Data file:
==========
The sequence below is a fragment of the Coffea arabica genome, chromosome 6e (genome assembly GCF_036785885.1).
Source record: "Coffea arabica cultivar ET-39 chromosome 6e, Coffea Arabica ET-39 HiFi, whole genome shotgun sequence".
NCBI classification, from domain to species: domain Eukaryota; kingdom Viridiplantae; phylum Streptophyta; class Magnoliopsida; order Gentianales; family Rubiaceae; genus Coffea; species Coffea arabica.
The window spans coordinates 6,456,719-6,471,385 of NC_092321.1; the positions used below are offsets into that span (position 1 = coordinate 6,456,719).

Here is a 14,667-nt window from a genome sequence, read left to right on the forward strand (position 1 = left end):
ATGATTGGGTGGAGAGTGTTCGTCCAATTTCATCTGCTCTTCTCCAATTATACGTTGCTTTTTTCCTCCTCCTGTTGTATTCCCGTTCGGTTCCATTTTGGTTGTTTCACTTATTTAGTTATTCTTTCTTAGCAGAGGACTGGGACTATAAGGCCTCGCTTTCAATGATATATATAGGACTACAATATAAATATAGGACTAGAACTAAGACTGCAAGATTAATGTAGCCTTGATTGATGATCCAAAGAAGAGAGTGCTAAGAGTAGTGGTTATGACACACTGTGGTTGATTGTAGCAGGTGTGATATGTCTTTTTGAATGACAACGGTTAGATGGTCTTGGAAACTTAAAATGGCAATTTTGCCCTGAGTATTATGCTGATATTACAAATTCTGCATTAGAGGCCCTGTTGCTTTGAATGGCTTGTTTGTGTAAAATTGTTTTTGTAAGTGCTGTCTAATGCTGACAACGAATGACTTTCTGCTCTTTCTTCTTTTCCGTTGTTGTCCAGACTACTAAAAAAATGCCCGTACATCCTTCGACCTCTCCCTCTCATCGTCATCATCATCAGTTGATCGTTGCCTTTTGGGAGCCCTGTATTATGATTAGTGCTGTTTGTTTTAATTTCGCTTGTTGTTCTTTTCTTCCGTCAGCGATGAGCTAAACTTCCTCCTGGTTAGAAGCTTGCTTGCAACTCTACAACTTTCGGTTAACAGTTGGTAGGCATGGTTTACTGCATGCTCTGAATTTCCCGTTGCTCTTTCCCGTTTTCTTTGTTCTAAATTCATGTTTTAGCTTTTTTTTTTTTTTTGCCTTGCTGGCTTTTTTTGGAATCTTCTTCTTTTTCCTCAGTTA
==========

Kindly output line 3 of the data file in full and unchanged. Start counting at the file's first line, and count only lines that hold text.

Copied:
NCBI classification, from domain to species: domain Eukaryota; kingdom Viridiplantae; phylum Streptophyta; class Magnoliopsida; order Gentianales; family Rubiaceae; genus Coffea; species Coffea arabica.